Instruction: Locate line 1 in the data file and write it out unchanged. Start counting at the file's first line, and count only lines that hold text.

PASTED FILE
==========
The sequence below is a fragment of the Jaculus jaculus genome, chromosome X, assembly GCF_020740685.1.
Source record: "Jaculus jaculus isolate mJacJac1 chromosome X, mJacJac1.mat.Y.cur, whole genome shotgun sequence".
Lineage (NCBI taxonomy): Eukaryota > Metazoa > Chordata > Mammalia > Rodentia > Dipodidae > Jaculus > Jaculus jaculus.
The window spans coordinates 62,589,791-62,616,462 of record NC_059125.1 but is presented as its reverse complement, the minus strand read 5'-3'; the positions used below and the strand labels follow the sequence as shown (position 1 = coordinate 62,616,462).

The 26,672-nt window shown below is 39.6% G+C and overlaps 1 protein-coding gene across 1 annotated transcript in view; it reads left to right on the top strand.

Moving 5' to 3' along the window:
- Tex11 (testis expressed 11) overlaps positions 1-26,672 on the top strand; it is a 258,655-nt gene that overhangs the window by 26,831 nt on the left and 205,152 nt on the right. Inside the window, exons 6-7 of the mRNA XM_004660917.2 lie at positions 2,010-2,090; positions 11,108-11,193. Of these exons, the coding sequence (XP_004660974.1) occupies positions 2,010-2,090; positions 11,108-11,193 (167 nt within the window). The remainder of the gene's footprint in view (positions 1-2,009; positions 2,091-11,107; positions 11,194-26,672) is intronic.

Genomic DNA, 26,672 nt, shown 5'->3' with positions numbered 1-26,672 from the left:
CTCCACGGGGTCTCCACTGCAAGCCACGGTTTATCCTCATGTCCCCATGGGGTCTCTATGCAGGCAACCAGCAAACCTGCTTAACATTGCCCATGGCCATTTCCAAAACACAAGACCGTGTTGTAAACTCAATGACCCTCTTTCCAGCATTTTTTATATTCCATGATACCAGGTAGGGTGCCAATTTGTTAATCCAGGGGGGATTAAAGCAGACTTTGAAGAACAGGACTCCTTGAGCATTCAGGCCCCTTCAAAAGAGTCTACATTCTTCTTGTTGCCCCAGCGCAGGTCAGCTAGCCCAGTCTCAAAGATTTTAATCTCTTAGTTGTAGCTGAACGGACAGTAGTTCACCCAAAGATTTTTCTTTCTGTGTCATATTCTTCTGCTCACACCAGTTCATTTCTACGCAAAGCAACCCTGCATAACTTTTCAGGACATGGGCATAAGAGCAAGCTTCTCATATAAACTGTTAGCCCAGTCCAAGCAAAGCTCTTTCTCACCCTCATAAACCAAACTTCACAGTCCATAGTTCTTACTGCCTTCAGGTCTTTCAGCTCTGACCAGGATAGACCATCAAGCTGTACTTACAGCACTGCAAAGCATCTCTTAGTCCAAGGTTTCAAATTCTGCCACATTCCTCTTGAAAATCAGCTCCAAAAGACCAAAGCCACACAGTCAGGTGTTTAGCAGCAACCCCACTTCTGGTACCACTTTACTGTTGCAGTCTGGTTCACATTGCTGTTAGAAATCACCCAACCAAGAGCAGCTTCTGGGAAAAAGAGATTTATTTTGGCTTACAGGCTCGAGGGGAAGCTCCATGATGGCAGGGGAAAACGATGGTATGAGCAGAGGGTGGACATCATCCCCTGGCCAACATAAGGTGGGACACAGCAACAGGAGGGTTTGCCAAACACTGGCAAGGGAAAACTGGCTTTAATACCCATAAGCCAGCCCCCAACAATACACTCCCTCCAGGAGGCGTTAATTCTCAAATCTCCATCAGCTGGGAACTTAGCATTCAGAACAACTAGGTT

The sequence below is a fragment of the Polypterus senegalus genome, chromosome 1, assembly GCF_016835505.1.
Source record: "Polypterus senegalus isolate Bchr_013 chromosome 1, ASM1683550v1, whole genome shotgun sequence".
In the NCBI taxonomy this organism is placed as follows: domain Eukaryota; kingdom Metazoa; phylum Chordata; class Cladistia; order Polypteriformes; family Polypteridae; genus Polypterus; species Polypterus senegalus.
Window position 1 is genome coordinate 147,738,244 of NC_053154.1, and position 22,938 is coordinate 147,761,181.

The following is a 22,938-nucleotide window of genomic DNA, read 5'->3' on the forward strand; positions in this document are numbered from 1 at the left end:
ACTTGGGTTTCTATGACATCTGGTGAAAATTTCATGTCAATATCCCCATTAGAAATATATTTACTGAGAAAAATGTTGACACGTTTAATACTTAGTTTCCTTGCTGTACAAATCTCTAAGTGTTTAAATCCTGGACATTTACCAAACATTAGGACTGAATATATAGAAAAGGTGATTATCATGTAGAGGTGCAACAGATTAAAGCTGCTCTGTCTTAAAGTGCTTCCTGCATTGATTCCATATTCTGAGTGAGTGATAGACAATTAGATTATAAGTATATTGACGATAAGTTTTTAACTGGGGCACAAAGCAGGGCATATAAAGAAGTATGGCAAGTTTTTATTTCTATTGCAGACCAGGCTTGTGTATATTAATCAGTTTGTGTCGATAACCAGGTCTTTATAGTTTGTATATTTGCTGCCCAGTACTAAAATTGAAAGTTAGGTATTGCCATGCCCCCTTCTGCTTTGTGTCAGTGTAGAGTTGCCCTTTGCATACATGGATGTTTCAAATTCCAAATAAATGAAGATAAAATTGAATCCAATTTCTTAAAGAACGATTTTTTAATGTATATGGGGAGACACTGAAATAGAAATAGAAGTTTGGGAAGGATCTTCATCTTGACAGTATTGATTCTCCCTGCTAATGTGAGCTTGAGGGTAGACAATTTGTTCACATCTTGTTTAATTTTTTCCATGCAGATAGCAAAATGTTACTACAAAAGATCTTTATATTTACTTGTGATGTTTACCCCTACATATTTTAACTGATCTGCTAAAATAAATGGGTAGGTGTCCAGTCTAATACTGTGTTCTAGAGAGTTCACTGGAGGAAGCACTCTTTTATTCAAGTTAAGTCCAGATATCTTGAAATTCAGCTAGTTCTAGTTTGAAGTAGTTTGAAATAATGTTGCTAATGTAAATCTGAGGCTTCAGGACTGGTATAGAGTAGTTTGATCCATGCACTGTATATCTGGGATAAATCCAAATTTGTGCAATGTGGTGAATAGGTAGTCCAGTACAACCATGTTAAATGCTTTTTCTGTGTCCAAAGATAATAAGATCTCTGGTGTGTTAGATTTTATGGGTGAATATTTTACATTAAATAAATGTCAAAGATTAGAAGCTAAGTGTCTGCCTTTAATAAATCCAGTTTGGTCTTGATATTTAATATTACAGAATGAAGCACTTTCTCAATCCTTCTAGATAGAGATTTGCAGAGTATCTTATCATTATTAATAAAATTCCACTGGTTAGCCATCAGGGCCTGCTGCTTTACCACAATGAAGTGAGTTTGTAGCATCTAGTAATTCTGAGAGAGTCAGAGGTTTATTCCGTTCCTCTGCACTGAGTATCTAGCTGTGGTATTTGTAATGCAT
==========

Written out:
The sequence below is a fragment of the Jaculus jaculus genome, chromosome X, assembly GCF_020740685.1.